As a coffee powerhouse, Starbucks has been extremely successful expanding across the United States and internationally, with over 18,000 stores across 62 countries The Starbucks U.S. model puts a strong emphasis on the “Starbucks Experience”, focusing on superior customer service and high-quality coffee in an inviting and warm atmosphere. The Starbucks strategy has multiple key components.
High visibility locations: opening stores in areas with a lot of foot traffic, and heavily congested areas. Many times, opening multiple stores near each other building customer loyalty and deterring competition.
Superior customer service: the “Just Say Yes” policy referred to the customer always being right, if a drink wasn’t up to standards the customer would receive a free drink ticket. By connecting and building relationships with customers, Starbucks had no need for paid advertising, word of mouth from customers was beyond adequate.
Exceptional atmosphere: in order to become the “third place” where customers could go to relax, meet and socialize, attracting an array of customers.
A high quality of operations and offerings: to ensure superior quality, Starbucks owned most of its’ stores and purchased coffee beans directly from producing countries.
Employee compensation: to achieve superior customer service Starbucks needed to properly train and compensate its employees which were referred to as partners. Benefits included health coverage, stock options, tuition support and competitive pay.
As Starbucks began to expand internationally, it found that the most effective method was by working with local businesses to set up supplier relationships and understand the local market. Through the JV with Tata Global Beverages, Starbucks set itself up for 11 successful stores. Starbucks’ current strategy in India is like that of the U.S.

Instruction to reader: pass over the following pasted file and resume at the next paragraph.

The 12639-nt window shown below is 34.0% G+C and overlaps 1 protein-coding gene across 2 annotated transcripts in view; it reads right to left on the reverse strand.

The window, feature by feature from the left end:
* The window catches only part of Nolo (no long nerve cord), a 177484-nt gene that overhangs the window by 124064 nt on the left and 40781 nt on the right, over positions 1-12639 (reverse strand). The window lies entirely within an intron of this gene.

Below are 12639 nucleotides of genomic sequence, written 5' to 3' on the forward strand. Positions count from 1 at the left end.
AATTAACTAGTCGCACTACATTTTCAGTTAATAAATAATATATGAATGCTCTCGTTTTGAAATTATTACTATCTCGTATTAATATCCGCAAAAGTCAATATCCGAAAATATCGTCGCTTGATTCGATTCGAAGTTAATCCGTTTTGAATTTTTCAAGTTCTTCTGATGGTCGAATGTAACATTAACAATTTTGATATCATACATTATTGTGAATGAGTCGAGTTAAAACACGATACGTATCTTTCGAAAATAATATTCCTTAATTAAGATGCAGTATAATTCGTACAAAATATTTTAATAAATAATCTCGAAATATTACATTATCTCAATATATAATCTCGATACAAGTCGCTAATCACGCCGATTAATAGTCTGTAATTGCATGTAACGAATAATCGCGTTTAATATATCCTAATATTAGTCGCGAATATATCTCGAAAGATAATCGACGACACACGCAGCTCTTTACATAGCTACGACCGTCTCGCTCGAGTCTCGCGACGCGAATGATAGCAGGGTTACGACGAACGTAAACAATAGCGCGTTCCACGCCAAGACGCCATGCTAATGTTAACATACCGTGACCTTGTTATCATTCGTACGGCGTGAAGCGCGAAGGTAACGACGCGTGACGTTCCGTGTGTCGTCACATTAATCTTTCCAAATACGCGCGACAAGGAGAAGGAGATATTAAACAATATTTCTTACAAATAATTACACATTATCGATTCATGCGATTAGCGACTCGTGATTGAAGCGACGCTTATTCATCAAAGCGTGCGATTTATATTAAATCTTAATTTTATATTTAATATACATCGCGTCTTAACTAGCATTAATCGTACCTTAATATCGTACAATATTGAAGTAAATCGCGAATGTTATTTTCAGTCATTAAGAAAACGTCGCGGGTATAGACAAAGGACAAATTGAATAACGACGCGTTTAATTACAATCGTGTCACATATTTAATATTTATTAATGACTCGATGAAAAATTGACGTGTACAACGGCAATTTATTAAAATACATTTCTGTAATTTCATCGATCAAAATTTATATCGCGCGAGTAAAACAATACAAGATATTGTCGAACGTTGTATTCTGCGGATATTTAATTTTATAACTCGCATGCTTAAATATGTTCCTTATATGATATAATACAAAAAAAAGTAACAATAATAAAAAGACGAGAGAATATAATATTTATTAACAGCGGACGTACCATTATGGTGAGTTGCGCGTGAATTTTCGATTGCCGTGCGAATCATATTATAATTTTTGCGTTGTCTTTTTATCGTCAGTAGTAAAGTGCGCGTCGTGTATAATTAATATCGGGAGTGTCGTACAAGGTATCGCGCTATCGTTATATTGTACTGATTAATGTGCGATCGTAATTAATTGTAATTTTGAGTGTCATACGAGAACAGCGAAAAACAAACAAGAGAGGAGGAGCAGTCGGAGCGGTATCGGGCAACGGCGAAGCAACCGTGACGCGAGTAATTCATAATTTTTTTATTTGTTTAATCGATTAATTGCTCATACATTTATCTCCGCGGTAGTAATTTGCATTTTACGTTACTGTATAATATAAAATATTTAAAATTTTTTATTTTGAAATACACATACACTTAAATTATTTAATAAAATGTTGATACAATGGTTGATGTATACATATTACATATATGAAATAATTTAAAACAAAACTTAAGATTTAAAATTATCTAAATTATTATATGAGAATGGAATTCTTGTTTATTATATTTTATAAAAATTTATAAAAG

Tailoring to local culture: with the help of the Tata Group, Starbucks created a new blend of espresso specifically for the Indian market and set up an additional roasting plant in India. Additionally, Starbucks included locally inspired foods such as tandoori chicken in its food selections.
Engaging with local businesses: Starbucks turned to a local craftsman to help create the physical stores with some local flare to create a unique coffee experience.
Employee training: with superior customer service being a defining characteristic of Starbucks, training centers were set up in Mumbai and Delhi to train café staff.
Location: Upon entry to the Indian market, Starbucks set up the first 11 stores in Mumbai and New Delhi in highly commercialized areas.
In order for Starbucks to continue its’ expansion into India and become a true market leader, there must be some adjustments to the current strategy. In addition to what Starbucks is currently doing in India, it is suggested that they focus on expanding the employee partnership, lowering costs and lowering pricing. To continue the employee partnership Starbucks should consider offering strong benefits just like Starbucks does in the U.S. by offering healthcare, stock options, and tuition programs. The main area of concern for Starbucks in India is the pricing model, even though Starbucks is known for high quality and premium coffee, it is almost 50% more expensive than the largest Indian competitor CCD. India is in the process of building infrastructure, Starbucks should invest early in infrastructure projects and developments to gain an early movers advantage in future real estate prices which will pay off once the projects are completed. Additionally, Starbucks is known for exceptional employee compensation, as they pay double than that of CCD. It is important that Starbucks continues to put emphasis on their employees, but it is suggested that compensation should only be between 20%-35% more than the largest competitor.